Ronald Myles Dworkin
December 11, 1931
|Died||February 14, 2013 (aged 81)|
|Doctoral students||Jeremy Waldron|
Ronald Myles Dworkin //; December 11, 1931 – February 14, 2013) was an American philosopher, jurist, and scholar of United States constitutional law. At the time of his death, he was Frank Henry Sommer Professor of Law and Philosophy at New York University and Professor of Jurisprudence at University College London. Dworkin had taught previously at Yale Law School and the University of Oxford, where he was the Professor of Jurisprudence, successor to philosopher H.L.A. Hart. An influential contributor to both philosophy of law and political philosophy, Dworkin received the 2007 Holberg International Memorial Prize in the Humanities for "his pioneering scholarly work" of "worldwide impact." According to a survey in The Journal of Legal Studies, Dworkin was the second most-cited American legal scholar of the twentieth century. After his death, the Harvard legal scholar Cass Sunstein said Dworkin was "one of the most important legal philosophers of the last 100 years. He may well head the list."(
His theory of law as integrity as presented in his book titled Law's Empire, in which judges interpret the law in terms of consistent moral principles, especially justice and fairness, is among the most influential contemporary theories about the nature of law. Dworkin advocated a "moral reading" of the United States Constitution, and an interpretivist approach to law and morality. He was a frequent commentator on contemporary political and legal issues, particularly those concerning the Supreme Court of the United States, often in the pages of The New York Review of Books.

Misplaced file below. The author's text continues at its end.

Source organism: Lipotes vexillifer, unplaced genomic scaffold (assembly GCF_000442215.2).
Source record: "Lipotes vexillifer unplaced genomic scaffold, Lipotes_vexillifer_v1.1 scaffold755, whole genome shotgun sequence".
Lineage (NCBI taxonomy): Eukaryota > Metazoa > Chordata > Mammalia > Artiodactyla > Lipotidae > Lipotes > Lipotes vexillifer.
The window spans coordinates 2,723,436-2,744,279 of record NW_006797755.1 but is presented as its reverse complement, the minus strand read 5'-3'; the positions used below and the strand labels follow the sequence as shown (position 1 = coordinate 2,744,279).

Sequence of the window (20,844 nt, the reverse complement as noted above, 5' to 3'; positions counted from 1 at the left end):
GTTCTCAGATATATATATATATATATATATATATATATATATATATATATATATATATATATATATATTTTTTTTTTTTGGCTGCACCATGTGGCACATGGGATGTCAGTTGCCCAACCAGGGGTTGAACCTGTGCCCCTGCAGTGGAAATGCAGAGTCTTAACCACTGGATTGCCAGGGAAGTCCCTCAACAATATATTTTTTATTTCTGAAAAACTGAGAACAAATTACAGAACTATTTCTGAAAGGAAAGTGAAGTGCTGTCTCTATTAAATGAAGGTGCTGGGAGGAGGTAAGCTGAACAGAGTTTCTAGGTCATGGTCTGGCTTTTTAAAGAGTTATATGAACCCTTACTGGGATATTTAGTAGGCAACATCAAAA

Ronald Dworkin was born in 1931 in Providence, Rhode Island, United States, the son of Madeline (Talamo) and David Dworkin. His family was Jewish. He graduated from Harvard University in 1953 with an A.B. summa cum laude, where he majored in philosophy and was elected to Phi Beta Kappa in his junior year. He then attended Magdalen College, Oxford, where he was a Rhodes Scholar and a student of Sir Rupert Cross and J.H.C. Morris. Upon completion of his final exams at Oxford, the examiners were so impressed with his script that the Professor of Jurisprudence (then H.L.A. Hart) was summoned to read it. He was awarded a B.A. with a Congratulatory first. Dworkin then attended Harvard Law School, graduating in 1957 with a Juris Doctor, magna cum laude. He then clerked for Judge Learned Hand of the United States Court of Appeals for the Second Circuit. Judge Hand would later call Dworkin "the law clerk to beat all law clerks"—and Dworkin would recall Judge Hand as an enormously influential mentor.
After clerking for Judge Learned Hand, Dworkin was offered the opportunity to clerk for Justice Felix Frankfurter. He turned down the offer and joined Sullivan & Cromwell, a New York City law firm. After working at the firm, Dworkin became a Professor of Law at Yale Law School, becoming the holder of the Wesley N. Hohfeld Chair of Jurisprudence.